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  1. 11 points
    Idk about you guys, but once all the results are in it's going to be weird not spending every second of my human existence checking my email, gradcafe, reddit, and grad portals. I'll have to get a life... I kind of forget what life was like before this.
  2. 10 points
    Kandykane

    Get off grad cafe!!!

    Get off of here guys. Stop stressing yourselves!! Apps are in just enjoy the wait!!! Go out and party while you wait haha
  3. 9 points
    Anonymouse124

    2019 Applicants

    I desperately want to hear back from my last few schools so I can start making decisions already. I feel like there's just a huge number of impending life choices waiting to crash down on my shoulders. Anxiety does not sleep and, apparently, neither do I. Hope everyone's doing okay and managing the stress! We'll get through this one way or another. Fingers and toes crossed for each and every one of you!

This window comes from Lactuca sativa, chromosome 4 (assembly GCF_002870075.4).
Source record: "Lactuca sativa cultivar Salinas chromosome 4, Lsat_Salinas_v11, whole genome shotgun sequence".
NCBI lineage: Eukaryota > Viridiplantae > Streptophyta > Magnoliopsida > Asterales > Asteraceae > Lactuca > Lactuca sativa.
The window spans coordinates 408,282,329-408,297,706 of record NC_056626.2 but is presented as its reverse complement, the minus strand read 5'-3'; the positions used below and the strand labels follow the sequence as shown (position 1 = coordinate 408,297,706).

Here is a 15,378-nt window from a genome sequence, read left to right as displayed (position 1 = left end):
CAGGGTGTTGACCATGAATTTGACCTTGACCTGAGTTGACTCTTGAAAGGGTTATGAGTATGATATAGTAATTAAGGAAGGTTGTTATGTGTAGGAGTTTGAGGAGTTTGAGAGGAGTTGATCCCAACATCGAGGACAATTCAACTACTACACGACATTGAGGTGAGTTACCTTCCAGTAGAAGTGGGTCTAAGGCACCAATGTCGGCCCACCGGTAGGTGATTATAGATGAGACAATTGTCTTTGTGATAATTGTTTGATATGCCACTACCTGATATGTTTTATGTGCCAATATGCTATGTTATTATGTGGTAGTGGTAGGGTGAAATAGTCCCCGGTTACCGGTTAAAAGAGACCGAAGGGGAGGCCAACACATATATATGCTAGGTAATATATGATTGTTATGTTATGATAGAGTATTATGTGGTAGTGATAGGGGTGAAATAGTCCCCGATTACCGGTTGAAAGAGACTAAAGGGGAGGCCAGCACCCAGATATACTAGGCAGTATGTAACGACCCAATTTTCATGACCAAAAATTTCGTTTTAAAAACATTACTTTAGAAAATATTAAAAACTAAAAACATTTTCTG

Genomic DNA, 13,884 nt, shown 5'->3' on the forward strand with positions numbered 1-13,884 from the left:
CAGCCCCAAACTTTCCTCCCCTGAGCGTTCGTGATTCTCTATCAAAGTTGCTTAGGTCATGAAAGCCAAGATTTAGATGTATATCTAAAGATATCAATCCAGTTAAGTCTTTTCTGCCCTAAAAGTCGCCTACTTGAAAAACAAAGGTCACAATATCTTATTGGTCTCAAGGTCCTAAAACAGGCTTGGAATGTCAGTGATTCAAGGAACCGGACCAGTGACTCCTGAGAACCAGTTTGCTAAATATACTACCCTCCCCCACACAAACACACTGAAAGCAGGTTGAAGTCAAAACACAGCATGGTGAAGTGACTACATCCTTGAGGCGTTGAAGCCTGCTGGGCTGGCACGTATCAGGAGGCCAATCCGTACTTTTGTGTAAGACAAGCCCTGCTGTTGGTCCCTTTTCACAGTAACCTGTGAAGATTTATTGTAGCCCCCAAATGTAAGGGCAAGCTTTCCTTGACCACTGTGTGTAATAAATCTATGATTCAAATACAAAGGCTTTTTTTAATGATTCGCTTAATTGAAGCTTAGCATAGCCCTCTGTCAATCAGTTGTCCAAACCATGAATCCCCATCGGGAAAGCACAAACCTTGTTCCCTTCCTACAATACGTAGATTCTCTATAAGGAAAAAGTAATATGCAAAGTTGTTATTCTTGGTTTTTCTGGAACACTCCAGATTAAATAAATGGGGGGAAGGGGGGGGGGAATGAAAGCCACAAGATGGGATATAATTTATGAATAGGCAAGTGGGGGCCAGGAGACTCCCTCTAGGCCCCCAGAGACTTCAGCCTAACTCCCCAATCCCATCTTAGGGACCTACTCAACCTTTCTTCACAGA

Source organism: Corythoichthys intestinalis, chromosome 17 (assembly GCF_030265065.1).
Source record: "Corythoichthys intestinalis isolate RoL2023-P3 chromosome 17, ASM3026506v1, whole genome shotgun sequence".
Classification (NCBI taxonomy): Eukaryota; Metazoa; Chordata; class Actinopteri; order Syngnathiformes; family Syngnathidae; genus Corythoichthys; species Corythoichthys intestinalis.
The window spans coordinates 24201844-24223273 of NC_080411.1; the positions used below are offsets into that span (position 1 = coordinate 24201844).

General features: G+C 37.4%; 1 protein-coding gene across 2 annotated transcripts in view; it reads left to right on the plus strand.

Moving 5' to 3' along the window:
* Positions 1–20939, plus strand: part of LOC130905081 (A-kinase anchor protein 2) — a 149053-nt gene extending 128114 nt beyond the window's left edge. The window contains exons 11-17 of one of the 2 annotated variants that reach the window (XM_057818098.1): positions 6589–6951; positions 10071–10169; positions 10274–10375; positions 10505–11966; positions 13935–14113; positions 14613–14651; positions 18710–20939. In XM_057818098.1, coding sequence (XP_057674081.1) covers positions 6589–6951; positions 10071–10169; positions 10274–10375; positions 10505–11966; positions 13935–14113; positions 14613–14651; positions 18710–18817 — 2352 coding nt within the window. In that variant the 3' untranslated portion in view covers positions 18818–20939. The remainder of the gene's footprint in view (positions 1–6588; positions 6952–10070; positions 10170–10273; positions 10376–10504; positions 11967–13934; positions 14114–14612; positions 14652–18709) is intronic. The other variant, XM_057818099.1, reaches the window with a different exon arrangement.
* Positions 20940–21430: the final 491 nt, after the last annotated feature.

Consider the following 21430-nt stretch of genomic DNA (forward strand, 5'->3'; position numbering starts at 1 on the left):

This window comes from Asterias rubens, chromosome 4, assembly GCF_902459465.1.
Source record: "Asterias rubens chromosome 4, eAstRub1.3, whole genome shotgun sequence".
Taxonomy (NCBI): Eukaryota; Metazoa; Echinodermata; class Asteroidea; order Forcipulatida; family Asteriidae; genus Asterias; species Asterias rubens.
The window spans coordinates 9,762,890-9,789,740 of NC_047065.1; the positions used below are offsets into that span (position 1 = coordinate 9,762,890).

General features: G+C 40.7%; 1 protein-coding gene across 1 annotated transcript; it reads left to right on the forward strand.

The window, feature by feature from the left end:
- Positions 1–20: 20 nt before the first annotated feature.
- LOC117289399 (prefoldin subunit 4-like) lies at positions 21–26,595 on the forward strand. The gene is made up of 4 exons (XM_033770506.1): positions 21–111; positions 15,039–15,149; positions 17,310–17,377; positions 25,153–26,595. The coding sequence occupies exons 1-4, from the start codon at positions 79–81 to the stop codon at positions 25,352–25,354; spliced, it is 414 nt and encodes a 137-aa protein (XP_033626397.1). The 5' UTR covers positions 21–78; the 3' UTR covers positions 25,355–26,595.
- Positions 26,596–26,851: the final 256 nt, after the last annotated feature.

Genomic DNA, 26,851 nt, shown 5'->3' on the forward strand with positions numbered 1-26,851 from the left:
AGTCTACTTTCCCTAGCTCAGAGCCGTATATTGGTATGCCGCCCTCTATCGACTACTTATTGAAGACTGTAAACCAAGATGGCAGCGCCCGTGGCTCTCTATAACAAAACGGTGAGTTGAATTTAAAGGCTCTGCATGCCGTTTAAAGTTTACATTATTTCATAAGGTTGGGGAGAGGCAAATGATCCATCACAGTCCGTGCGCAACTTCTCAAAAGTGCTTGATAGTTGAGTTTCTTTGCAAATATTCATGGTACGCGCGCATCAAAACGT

4. 9 points
    Psyhopeful

    psychology survey

    No one here knows what it’s like to be a psychologist. We’re all trying to get into grad school so that we can get a degree in psychology and become one.
  5. 8 points
    swarthmawr

    2019 Applicants

    Does anyone know how to sleep through the night anymore... asking for a friend
  6. 7 points